[Haskell-cafe] strange stack overflow with Data.Map
ahey at iee.org
Fri Dec 30 17:29:26 EST 2005
On Friday 30 Dec 2005 10:33 am, Christian Maeder wrote:
> I would not impose an implicit requirement for strong structural
> equality/order on the keys. But it would suffice to document which of
> two "equal" keys is dropped or kept. Maybe it is even possible to keep
> "Set a" somehow in sync with "Map a ()" or an identity "Map a a".
> (And "Set (MapEntryPair a b)" to "Map a b")
> On the other hand, if we would forget about biasing also for sets than
> insertion could be optimized to do nothing with sets that contain
> already the element. (Maybe that should even be changed so in Data.Set
> for efficiency reasons. An extra function might do the job of actually
> replacing an equal element.)
I think it's going to be very difficult to properly address all these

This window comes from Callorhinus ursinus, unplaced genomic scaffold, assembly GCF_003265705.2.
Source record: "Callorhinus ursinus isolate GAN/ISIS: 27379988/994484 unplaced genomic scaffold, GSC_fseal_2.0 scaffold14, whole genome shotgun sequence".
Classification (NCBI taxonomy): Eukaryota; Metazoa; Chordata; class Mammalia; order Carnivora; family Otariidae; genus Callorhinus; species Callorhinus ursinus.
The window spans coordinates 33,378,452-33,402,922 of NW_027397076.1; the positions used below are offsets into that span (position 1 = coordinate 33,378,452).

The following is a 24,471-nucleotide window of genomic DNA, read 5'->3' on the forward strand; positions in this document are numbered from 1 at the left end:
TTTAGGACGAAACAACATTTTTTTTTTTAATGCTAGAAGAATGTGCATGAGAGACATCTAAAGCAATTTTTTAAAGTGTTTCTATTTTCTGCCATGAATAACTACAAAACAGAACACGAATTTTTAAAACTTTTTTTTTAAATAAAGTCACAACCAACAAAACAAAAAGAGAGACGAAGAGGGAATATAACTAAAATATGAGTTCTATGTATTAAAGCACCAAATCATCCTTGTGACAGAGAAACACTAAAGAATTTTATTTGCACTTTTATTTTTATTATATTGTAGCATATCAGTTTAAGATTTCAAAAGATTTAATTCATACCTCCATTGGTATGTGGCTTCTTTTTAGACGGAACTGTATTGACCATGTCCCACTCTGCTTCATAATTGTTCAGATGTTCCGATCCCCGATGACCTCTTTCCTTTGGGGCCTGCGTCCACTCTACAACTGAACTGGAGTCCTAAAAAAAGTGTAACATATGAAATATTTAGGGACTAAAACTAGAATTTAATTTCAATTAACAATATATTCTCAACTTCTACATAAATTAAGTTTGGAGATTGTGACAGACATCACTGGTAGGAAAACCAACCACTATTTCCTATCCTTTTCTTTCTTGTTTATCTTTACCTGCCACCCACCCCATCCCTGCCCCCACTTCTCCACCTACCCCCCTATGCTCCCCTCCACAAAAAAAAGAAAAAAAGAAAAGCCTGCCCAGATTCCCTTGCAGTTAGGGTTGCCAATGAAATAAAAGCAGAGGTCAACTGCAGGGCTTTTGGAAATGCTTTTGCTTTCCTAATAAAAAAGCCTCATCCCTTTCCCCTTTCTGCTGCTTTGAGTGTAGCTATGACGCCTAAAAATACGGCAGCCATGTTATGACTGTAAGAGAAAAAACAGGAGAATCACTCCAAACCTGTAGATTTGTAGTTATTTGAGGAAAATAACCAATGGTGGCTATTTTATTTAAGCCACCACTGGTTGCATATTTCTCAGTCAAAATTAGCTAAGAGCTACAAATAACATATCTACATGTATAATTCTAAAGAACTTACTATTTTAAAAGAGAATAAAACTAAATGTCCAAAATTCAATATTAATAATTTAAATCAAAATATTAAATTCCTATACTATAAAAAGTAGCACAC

issues without creating a huge API with many different flavours of
essentially the same functions. I agonised over considerations like
this for Data.Tree.AVL.
Eventually decided it was a hopeless task and deleted all abstracted
Map/Set related functions and instead concentrated on providing just
a raw API for AVL trees (only) that gave users the freedom to make
their own decisions about this kind of thing (primarily by requiring
them to supply the appropriate "combining comparison" as an argument).
Even so, the AVL API so still somewhat big for a single data structure
library (but I don't think there's much redundancy there).
Whilst this made life somewhat simpler for me, it still leaves the
question of what an API that is simple, abstracted and time/space
efficient should look like. Perhaps these are contradictory goals
and it's just not possible to produce such thing. We'll have to see
what Jean-Philippe and anybody else who wants to contribute come up
with. So best of luck :-)
As for the structural equality issue, I have always assumed that if
(==) returned True or `compare` returned EQ this implied structural
equality. But I'm not sure that's documented anywhere, and as it
happens it's not true for the Eq and Ord instances defined AVL trees.
This is something that had been worrying me (maybe I should remove
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